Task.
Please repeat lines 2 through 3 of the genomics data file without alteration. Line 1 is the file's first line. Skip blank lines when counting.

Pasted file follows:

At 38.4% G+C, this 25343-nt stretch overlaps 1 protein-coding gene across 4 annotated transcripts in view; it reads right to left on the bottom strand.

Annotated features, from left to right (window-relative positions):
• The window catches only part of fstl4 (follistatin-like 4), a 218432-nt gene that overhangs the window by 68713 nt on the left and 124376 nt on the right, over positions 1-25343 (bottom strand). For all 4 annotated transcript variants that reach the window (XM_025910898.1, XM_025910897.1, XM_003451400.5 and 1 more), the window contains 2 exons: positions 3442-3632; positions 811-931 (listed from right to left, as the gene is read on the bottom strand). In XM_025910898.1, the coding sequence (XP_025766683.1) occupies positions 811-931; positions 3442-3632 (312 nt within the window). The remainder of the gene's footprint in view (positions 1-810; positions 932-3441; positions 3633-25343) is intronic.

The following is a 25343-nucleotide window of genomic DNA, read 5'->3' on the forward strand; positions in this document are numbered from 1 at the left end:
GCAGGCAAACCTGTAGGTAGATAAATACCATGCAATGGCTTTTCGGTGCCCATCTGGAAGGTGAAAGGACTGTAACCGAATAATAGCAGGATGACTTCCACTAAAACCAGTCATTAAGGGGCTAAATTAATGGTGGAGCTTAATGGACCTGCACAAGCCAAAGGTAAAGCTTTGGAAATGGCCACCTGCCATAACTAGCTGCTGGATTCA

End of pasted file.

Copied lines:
Annotated features, from left to right (window-relative positions):
• The window catches only part of fstl4 (follistatin-like 4), a 218432-nt gene that overhangs the window by 68713 nt on the left and 124376 nt on the right, over positions 1-25343 (bottom strand). For all 4 annotated transcript variants that reach the window (XM_025910898.1, XM_025910897.1, XM_003451400.5 and 1 more), the window contains 2 exons: positions 3442-3632; positions 811-931 (listed from right to left, as the gene is read on the bottom strand). In XM_025910898.1, the coding sequence (XP_025766683.1) occupies positions 811-931; positions 3442-3632 (312 nt within the window). The remainder of the gene's footprint in view (positions 1-810; positions 932-3441; positions 3633-25343) is intronic.